G-20 summit ends with statement backing COVID-19 vaccines for all
DUBAI, United Arab Emirates — Leaders of the world’s most powerful nations wrapped up the Group of 20 summit on Sunday, vowing to spare no effort to protect lives and ensure affordable access to COVID-19 vaccines for all people.
The two-day summit of heads of state was held virtually due to the coronavirus pandemic, which has killed at least 1.38 million people globally, with the world’s highest death tolls recorded in seven of the G-20 countries. The virus has wiped out hundreds of millions of jobs globally and plunged millions into extreme poverty.
The virus “revealed vulnerabilities in our preparedness and response and underscored our common challenges,” the G-20 said in a final statement that focused heavily on battling the coronavirus, enhancing environmental protections and supporting the global economy.
The group vowed “to spare no effort to protect lives.”
The G-20, which includes the U.S., India, China, the U.K., France, Germany, Japan and others, also stressed the importance of global access to COVID-19 vaccines, drugs and tests.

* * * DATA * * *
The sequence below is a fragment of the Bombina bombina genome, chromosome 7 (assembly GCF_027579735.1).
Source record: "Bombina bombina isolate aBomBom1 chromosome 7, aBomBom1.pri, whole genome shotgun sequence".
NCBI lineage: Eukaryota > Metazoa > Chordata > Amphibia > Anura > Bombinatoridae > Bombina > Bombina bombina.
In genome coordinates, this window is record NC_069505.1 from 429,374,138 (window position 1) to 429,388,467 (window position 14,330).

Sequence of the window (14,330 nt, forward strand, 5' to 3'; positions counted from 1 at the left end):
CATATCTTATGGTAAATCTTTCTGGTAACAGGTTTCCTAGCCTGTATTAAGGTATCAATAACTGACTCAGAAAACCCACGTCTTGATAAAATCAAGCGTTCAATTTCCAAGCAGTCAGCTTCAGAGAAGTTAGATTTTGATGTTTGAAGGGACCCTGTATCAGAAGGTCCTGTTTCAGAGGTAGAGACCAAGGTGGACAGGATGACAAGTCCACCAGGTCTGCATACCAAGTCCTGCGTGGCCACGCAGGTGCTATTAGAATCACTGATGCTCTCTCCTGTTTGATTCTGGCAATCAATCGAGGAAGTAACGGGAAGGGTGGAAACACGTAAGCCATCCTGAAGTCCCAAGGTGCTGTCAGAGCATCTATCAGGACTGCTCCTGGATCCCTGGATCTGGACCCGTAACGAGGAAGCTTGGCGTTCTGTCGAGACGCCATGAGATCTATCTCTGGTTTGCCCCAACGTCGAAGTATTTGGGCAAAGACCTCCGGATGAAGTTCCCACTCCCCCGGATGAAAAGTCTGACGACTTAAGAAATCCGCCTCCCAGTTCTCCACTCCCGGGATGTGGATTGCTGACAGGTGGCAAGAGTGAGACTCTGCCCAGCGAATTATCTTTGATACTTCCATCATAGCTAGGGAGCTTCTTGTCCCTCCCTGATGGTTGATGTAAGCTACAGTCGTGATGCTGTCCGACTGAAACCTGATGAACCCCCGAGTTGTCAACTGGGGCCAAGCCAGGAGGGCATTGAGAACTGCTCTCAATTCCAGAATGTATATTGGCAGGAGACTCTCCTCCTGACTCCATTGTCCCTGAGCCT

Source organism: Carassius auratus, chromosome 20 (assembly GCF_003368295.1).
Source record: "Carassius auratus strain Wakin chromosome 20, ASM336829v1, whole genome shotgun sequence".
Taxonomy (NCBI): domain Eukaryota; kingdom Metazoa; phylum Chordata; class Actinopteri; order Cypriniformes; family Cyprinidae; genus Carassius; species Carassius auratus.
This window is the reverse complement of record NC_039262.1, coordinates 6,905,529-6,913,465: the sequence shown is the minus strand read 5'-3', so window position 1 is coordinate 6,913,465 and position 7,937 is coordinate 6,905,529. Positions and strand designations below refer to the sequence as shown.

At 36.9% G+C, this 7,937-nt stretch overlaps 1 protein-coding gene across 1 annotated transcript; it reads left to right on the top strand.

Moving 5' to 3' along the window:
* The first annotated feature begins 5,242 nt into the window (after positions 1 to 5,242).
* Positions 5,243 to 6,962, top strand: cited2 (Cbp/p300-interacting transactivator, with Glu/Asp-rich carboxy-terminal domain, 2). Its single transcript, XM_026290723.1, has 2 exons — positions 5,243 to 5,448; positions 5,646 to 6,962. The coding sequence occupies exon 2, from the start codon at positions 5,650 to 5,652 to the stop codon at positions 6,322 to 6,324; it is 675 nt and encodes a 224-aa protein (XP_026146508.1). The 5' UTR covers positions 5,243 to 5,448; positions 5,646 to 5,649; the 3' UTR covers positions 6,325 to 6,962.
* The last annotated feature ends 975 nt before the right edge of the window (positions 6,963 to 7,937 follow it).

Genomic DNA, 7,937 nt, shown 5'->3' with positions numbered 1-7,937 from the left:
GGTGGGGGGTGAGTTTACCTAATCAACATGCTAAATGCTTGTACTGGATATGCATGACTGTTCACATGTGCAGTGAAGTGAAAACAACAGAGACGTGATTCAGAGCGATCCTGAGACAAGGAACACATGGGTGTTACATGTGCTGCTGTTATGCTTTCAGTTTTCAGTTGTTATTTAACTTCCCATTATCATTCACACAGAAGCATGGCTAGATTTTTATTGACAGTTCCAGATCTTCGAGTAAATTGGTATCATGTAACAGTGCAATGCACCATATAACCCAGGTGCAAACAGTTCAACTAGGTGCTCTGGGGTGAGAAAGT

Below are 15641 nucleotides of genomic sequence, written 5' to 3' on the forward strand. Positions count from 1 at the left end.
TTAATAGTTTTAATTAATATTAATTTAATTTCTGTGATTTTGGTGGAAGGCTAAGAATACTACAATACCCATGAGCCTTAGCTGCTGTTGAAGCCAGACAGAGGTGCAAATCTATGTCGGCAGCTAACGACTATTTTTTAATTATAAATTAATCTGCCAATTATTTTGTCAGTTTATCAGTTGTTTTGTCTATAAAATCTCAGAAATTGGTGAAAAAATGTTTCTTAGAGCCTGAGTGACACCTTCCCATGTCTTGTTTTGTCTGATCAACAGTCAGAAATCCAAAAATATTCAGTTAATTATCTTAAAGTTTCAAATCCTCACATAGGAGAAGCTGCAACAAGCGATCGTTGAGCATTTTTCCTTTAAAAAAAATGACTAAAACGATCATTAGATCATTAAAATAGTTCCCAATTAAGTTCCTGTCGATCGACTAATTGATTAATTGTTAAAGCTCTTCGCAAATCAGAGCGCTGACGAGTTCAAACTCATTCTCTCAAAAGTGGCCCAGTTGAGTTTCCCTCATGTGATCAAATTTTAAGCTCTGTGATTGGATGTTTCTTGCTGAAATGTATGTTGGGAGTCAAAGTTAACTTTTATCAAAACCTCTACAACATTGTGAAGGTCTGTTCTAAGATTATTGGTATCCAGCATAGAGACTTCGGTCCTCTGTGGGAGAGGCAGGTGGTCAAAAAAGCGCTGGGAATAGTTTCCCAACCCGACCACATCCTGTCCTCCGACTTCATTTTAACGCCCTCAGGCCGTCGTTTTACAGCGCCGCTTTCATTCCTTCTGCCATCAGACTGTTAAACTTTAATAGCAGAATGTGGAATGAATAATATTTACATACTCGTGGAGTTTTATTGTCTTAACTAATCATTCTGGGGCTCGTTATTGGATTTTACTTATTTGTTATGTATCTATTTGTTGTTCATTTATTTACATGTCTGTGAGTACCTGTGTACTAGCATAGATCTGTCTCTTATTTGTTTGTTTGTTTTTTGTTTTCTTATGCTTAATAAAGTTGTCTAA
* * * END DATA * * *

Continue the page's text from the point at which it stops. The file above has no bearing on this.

“We will spare no effort to ensure their affordable and equitable access for all people, consistent with members’ commitments to incentivize innovation,” the statement said.
The G-20 expressed support for efforts like COVAX, an international initiative to distribute COVID-19 vaccines to countries worldwide. The U.S., however, has declined to join under President Donald Trump.
German Chancellor Angela Merkel told reporters Sunday in Berlin after the virtual summit that Germany had given financial support to the COVAX initiative, but that more money was needed.
The G-20 statement did not directly address an urgent appeal by U.N. Secretary-General Antonio Guterres, who said
$28 billion in additional investment is needed for mass manufacturing, procurement and delivery of new COVID-19 vaccines around the world, including $4 billion immediately.
against the Paris climate accord at Sunday’s summit, telling world leaders that the agreement was designed to cripple the U.S. economy, not save the planet.
“To protect American workers, I withdrew the United States from the unfair and one-sided Paris climate accord, a very unfair act for the United States,” Trump said in a video statement from the White House to the Group of 20 summit.
His comments came during a discussion among the world’s largest economies on safeguarding the Earth.
President-elect Joe Biden, who takes office in January, has said he will rejoin the global pact that the U.S. helped forge five years ago.
Trump contended the international accord was “not designed to save the environment. It was designed to kill the American economy.”